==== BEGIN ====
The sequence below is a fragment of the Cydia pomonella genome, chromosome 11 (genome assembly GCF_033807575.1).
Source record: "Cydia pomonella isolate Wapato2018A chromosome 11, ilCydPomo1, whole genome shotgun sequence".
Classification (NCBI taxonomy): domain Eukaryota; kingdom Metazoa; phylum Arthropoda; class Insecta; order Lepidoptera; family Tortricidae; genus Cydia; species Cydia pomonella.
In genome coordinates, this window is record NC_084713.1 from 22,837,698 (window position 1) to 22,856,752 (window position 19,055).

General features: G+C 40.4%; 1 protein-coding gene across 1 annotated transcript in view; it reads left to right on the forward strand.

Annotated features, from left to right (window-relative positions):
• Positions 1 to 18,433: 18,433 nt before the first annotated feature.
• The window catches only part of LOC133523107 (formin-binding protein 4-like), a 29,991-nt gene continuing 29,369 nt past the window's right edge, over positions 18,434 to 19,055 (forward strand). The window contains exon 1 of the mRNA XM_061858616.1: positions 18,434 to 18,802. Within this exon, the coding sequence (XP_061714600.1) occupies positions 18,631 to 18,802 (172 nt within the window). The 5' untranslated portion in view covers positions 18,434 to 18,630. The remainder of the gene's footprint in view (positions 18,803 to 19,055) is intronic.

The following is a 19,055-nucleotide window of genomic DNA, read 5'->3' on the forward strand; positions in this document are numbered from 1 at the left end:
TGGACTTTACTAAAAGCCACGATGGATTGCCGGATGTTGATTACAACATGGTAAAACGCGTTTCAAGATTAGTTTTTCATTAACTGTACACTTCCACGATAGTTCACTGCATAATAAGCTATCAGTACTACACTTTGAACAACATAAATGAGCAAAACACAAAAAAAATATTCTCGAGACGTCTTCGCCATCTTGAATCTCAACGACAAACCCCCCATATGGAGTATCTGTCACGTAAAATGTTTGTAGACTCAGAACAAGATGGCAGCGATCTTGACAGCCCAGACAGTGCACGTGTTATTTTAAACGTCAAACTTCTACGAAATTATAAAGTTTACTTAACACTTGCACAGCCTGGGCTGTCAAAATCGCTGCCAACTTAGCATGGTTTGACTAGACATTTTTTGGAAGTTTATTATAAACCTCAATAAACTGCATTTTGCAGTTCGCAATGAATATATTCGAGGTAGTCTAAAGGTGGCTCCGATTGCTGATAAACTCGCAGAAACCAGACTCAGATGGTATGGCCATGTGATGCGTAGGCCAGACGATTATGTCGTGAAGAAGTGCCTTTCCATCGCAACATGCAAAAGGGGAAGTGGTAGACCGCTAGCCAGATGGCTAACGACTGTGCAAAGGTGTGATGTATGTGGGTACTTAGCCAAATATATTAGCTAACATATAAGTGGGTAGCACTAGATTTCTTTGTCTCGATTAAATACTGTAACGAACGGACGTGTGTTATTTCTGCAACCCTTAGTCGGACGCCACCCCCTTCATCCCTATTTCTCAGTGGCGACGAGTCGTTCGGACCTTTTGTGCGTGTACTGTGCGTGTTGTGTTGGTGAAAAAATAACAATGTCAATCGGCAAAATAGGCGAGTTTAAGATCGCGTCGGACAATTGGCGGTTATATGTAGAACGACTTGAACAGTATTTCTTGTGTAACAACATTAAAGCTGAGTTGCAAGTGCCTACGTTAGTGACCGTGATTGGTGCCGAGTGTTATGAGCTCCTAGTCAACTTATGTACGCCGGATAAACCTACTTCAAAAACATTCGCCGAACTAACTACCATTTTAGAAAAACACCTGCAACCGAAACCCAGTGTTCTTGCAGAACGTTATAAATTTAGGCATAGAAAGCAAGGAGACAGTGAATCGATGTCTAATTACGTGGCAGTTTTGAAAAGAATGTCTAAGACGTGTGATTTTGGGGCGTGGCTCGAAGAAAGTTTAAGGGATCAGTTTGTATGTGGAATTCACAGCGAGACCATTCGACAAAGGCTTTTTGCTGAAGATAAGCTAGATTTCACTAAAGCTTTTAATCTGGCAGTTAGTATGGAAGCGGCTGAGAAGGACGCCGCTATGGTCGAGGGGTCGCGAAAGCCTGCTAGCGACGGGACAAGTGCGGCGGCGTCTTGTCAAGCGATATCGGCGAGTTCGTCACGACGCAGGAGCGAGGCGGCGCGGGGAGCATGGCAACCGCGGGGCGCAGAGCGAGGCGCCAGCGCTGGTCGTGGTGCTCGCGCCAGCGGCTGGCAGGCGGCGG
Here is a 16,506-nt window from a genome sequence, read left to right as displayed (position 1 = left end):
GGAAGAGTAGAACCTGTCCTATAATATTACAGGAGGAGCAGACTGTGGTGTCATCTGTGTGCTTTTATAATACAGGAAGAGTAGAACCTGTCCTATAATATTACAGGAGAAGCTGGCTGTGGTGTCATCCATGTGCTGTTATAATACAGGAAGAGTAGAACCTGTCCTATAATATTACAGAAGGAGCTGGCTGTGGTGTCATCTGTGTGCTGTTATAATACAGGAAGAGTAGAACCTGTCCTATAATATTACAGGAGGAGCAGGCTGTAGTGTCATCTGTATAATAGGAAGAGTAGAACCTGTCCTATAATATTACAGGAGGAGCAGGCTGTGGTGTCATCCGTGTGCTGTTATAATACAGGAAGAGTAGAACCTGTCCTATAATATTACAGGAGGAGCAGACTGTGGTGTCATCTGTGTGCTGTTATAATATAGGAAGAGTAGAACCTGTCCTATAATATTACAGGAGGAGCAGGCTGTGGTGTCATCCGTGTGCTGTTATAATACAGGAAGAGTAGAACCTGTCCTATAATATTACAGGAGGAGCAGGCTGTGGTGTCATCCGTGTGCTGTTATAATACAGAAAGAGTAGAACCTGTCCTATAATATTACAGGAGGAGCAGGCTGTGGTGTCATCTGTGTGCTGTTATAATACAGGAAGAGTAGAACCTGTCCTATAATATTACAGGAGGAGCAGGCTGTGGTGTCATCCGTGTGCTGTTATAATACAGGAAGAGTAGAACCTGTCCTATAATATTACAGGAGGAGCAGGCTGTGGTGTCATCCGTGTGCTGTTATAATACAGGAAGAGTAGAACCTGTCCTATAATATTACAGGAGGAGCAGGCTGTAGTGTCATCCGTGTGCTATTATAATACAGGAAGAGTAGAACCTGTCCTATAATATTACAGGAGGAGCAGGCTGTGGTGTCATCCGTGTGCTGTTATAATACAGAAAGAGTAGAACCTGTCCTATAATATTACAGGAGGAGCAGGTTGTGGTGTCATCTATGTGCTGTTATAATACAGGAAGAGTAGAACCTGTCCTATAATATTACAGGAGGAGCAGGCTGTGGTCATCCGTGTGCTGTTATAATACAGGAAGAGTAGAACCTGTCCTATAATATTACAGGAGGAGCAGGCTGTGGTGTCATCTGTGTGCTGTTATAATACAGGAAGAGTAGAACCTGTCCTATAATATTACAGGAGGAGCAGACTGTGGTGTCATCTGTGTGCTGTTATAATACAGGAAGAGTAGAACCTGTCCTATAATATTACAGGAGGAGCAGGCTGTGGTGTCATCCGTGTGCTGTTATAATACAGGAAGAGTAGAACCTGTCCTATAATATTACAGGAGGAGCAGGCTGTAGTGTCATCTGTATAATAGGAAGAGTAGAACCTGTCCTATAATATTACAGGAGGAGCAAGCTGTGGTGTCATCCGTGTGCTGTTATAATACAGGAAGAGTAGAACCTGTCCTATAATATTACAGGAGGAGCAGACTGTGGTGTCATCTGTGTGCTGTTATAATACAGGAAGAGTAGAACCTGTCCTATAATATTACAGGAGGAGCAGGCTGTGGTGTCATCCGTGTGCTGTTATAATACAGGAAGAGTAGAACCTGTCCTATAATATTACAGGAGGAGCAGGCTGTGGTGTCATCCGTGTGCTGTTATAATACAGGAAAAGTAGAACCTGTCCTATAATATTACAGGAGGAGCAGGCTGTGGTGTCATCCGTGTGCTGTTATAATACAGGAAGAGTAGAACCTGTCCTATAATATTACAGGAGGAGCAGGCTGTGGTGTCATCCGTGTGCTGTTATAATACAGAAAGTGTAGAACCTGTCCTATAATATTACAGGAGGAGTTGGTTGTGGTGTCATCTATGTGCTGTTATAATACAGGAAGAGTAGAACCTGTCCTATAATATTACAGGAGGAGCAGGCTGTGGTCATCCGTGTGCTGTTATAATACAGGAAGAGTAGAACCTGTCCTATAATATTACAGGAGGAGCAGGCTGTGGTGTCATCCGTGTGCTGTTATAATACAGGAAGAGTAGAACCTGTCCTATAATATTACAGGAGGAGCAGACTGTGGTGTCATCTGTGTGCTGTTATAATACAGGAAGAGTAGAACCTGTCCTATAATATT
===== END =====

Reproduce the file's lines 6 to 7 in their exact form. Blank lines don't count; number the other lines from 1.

Annotated features, from left to right (window-relative positions):
• Positions 1 to 18,433: 18,433 nt before the first annotated feature.